When Billy Durant created General Motors back at the Dawn of Automotive Time, he had exactly one brand name to work with: Buick. In the next few years, he added Oldsmobile, Oakland and Cadillac, in that order, before he was forced out of the company. During his absence, Durant partnered with Louis Chevrolet, subsequently buying him out; eventually, Durant was able to retake control of GM, integrating the Chevrolet brand into the GM mix.
After Durant was dethroned a second time, Alfred E. Sloan formalized the GM hierarchy: Cadillac at the top, then Buick, Oldsmobile, Oakland, and Chevy at the bottom. The idea was to have a car at every conceivable price point, so you had no excuse for not buying from GM. By the middle 1920s, though, the General detected space for even more in-between brands. For a time, GM had nine nameplates; Chevrolet was still at the bottom of the hierarchy, but each of the other four marques was assigned a “companion” make to fill those gaps.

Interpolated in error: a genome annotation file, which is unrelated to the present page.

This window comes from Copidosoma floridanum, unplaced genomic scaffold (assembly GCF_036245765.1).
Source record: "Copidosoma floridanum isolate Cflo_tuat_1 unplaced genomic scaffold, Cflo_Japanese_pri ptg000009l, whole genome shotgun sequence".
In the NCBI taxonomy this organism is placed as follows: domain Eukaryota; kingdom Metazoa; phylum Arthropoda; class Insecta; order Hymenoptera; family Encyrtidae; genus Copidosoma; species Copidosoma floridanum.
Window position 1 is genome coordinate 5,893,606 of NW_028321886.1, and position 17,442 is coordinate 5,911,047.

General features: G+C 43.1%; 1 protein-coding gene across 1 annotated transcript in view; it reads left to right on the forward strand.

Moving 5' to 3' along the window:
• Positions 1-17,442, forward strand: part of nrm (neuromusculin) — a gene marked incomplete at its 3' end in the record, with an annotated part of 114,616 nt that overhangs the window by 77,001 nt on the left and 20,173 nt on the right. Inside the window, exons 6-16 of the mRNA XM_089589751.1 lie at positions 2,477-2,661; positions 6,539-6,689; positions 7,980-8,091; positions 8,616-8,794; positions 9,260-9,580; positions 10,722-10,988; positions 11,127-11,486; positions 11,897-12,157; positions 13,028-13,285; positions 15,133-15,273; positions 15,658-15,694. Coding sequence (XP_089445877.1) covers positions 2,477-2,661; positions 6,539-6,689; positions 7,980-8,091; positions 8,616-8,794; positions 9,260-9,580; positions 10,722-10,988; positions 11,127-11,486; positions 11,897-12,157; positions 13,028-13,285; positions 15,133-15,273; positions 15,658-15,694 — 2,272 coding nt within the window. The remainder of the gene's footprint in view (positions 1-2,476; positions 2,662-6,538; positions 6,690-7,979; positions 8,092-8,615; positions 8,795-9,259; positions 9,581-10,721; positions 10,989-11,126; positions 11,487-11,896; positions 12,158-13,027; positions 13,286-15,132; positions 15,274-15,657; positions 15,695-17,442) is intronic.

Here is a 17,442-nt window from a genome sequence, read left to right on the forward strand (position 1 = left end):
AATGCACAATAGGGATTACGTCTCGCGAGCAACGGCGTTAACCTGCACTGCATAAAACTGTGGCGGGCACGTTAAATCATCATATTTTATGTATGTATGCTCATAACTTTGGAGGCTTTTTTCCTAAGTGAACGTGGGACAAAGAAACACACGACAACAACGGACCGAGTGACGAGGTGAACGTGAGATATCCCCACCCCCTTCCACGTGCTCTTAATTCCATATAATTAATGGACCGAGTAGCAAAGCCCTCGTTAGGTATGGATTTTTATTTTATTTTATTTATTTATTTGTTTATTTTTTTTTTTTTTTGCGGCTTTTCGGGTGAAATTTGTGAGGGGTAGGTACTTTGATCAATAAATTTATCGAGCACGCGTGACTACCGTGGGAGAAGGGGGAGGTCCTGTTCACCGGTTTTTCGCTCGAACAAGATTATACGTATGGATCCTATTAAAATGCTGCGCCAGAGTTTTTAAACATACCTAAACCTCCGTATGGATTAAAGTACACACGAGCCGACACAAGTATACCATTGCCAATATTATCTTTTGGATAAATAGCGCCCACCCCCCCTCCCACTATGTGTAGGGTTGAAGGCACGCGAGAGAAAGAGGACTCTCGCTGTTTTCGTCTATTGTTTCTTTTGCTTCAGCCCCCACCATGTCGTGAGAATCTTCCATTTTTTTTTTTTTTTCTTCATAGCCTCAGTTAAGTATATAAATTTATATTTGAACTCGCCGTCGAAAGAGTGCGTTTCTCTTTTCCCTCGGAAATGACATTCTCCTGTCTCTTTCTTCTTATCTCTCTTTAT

This worked about as well as you think it would, which is hardly at all. Cadillac’s kid brother LaSalle ran great through most of the Depression, but was expelled in 1940. Buick and Oldsmobile barely got to know their Marquette and Viking siblings. And it’s no wonder, really; between mid-priced Olds and top-line Cadillac, GM was trying to push four separate brands.
And then there’s Oakland, which had to share its room with something barely above a Chevy, fercryingoutloud. Worse, that something was paying all the bills for the division. GM saw the writing on the cylinder wall, and euthanized Oakland after a brief run of ’31s. Junior — otherwise known as “Pontiac” — was on the endangered-species list in the early 1950s, but lived to the ripe old age of 84 before being deemed nonessential. At the time, it was outselling Buick by about 50 percent.
See also “Gutless supreme,” some thoughts on the death of Oldsmobile (1897-2004).